It seems all but certain that he would not currently be the Hapoel coach had the club been able to afford to fire him.
Hapoel’s failure to reach the group stage of the Europa League (continental soccer’s second most prestigious club competition) at the start of this season left a gaping hole in the club’s budget, which would have only mushroomed had it also needed to compensate Ben-Shimon for an early dismissal.
The recent cuts are supposed to save Hapoel around NIS 1 million, with Ramon doing his best to keep the club afloat in order to offload it in the summer.
“In the year and a half in which I have run Hapoel, we have had a budget of around NIS 100m., much of it raised by me,” Ramon said in his defense when announcing the recent cutbacks. “The cut was inevitable, and the players understood that as well. I will continue to do everything in my power to reduce the club’s deficit so that its financial outlook will improve, and so that there will be a strong team here next season as well.”
In a joint interview with media representatives earlier this year, Ramon claimed that should the club be unable to find a new owner, it will have to settle for mediocrity in the future. He admitted that his biggest mistakes financially were the signing of Ben-Shimon, Shechter and Vermut.
IT SEEMS like a long time ago now, but the takeover of the club by Ramon and his ownership group in July 2012 was supposed to have steadied the ship following the Eli Tabib era.
Tabib was chased out of the club by the fans, but matters have scarcely improved under Ramon’s hand.
After also being knocked out of the State Cup at the first hurdle following a stunning defeat at the hands of Hapoel Haifa, all Ben- Shimon’s team has left to play for this season is qualification for European competition.
The Reds will need to finish in third place to guarantee a Europa League berth next term, but will face a stern battle against Maccabi Haifa and Ironi Kiryat Shmona until the end of the season for the coveted ticket to Europe.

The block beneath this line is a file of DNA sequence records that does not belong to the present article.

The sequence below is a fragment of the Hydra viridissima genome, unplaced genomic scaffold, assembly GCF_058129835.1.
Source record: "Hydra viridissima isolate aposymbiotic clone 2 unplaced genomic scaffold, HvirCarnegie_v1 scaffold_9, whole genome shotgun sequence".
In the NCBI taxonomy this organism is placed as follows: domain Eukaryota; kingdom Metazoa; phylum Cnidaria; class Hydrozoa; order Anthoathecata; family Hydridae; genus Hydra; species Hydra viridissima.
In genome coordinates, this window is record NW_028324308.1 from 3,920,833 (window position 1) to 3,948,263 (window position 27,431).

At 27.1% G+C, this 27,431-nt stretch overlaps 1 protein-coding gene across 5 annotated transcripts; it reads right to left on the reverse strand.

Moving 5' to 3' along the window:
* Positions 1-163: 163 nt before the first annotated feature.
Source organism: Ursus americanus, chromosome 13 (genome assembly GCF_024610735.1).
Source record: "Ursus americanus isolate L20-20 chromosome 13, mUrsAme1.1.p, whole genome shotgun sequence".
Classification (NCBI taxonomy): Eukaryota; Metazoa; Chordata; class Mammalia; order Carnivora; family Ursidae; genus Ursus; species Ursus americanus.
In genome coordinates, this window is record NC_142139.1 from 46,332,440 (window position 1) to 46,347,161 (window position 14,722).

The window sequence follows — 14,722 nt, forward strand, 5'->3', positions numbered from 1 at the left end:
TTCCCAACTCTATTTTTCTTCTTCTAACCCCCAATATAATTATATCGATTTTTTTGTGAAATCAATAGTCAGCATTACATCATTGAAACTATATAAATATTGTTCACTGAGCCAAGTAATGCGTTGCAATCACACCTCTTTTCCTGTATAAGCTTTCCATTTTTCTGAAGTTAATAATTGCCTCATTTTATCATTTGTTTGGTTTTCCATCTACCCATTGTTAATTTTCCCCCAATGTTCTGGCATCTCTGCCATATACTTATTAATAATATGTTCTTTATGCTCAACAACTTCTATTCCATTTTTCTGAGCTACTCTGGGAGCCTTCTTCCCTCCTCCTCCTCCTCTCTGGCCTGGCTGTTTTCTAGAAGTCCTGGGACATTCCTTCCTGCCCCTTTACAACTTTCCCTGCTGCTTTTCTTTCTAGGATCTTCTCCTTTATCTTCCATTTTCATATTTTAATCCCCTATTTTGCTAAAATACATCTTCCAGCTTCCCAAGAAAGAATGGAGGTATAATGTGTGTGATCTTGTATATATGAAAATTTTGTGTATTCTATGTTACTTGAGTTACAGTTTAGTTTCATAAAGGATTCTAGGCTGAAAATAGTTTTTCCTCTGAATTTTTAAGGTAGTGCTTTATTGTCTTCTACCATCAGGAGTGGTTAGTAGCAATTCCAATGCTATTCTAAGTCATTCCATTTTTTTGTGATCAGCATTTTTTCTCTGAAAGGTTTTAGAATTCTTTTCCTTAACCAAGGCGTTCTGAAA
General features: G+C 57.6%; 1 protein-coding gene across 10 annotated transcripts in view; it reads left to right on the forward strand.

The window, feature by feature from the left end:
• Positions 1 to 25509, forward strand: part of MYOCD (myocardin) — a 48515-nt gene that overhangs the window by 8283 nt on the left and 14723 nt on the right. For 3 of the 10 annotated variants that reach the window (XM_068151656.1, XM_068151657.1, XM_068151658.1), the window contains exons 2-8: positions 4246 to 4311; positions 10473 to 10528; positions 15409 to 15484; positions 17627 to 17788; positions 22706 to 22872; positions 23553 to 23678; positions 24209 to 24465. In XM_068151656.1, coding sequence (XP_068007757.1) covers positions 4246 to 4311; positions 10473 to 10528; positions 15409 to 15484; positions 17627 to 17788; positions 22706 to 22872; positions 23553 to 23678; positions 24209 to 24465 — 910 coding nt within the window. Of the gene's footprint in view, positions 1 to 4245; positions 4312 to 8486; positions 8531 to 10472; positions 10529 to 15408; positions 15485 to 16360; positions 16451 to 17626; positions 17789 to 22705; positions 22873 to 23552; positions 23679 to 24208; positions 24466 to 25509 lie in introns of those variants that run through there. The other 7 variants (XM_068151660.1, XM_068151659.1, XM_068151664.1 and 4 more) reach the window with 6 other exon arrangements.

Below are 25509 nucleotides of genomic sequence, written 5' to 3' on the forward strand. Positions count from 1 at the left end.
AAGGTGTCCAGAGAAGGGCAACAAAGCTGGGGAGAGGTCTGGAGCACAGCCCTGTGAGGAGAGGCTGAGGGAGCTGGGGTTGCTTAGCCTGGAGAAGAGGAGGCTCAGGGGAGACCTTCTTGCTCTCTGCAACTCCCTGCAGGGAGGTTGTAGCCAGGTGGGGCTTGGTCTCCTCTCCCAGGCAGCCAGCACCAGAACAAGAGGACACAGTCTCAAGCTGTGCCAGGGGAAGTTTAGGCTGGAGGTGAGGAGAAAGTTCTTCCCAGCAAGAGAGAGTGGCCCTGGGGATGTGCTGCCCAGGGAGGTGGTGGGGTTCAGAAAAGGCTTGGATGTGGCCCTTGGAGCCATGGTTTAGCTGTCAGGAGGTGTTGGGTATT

Hapoel dropped four points behind Haifa and Kiryat Shmona on Monday, losing 3-1 to the former at Kiryat Eliezer Stadium.
Hapoel’s vulnerable defense was exposed, as it was countless times this season, with the Reds conceding their 30th goal of the campaign – the sixthhighest rate among the league’s 14 teams.
“It has happened a lot this season that we have played well, but conceded goals easily,” Ben-Shimon said after the match.
“We are a good team, but we are also a vulnerable team. We are a good team that is recording poor results this season.”
Regardless of how this season ends, the 2013-14 campaign will be considered a bitter disappointment for Hapoel.
A season that promised so much deteriorated with every month, with everyone blaming everyone else for what transpired.
One or even two bad seasons are far from a tragedy even for a big club like Hapoel.
However, the real concern among the Hapoel faithful is that the past year is only the beginning of a decline that could ultimately see the club drop to depths from which it would take many years to recover.